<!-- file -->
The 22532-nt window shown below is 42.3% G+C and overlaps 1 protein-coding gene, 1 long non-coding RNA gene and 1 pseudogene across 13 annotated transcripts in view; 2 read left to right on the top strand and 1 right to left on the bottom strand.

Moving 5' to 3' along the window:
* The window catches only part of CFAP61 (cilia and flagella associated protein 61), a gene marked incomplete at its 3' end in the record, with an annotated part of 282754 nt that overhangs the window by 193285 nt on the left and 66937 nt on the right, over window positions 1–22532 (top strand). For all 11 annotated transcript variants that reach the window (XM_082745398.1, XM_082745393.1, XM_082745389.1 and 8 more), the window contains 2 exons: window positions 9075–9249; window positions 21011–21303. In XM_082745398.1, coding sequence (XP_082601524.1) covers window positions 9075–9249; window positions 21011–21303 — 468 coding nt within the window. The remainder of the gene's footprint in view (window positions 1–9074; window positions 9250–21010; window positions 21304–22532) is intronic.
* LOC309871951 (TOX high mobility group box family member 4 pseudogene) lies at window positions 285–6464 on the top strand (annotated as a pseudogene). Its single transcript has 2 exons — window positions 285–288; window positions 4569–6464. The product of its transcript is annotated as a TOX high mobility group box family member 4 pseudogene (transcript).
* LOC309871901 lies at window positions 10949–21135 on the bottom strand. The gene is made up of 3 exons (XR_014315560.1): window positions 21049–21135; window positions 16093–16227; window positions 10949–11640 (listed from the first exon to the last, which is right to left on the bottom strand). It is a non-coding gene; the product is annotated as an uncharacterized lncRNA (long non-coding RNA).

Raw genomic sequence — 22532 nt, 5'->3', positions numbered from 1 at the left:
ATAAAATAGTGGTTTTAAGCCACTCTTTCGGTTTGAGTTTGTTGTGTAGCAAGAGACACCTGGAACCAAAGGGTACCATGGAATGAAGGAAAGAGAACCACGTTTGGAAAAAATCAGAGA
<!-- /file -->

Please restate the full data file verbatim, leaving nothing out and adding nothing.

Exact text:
The 22532-nt window shown below is 42.3% G+C and overlaps 1 protein-coding gene, 1 long non-coding RNA gene and 1 pseudogene across 13 annotated transcripts in view; 2 read left to right on the top strand and 1 right to left on the bottom strand.

Moving 5' to 3' along the window:
* The window catches only part of CFAP61 (cilia and flagella associated protein 61), a gene marked incomplete at its 3' end in the record, with an annotated part of 282754 nt that overhangs the window by 193285 nt on the left and 66937 nt on the right, over window positions 1–22532 (top strand). For all 11 annotated transcript variants that reach the window (XM_082745398.1, XM_082745393.1, XM_082745389.1 and 8 more), the window contains 2 exons: window positions 9075–9249; window positions 21011–21303. In XM_082745398.1, coding sequence (XP_082601524.1) covers window positions 9075–9249; window positions 21011–21303 — 468 coding nt within the window. The remainder of the gene's footprint in view (window positions 1–9074; window positions 9250–21010; window positions 21304–22532) is intronic.
* LOC309871951 (TOX high mobility group box family member 4 pseudogene) lies at window positions 285–6464 on the top strand (annotated as a pseudogene). Its single transcript has 2 exons — window positions 285–288; window positions 4569–6464. The product of its transcript is annotated as a TOX high mobility group box family member 4 pseudogene (transcript).
* LOC309871901 lies at window positions 10949–21135 on the bottom strand. The gene is made up of 3 exons (XR_014315560.1): window positions 21049–21135; window positions 16093–16227; window positions 10949–11640 (listed from the first exon to the last, which is right to left on the bottom strand). It is a non-coding gene; the product is annotated as an uncharacterized lncRNA (long non-coding RNA).

Raw genomic sequence — 22532 nt, 5'->3', positions numbered from 1 at the left:
ATAAAATAGTGGTTTTAAGCCACTCTTTCGGTTTGAGTTTGTTGTGTAGCAAGAGACACCTGGAACCAAAGGGTACCATGGAATGAAGGAAAGAGAACCACGTTTGGAAAAAATCAGAGA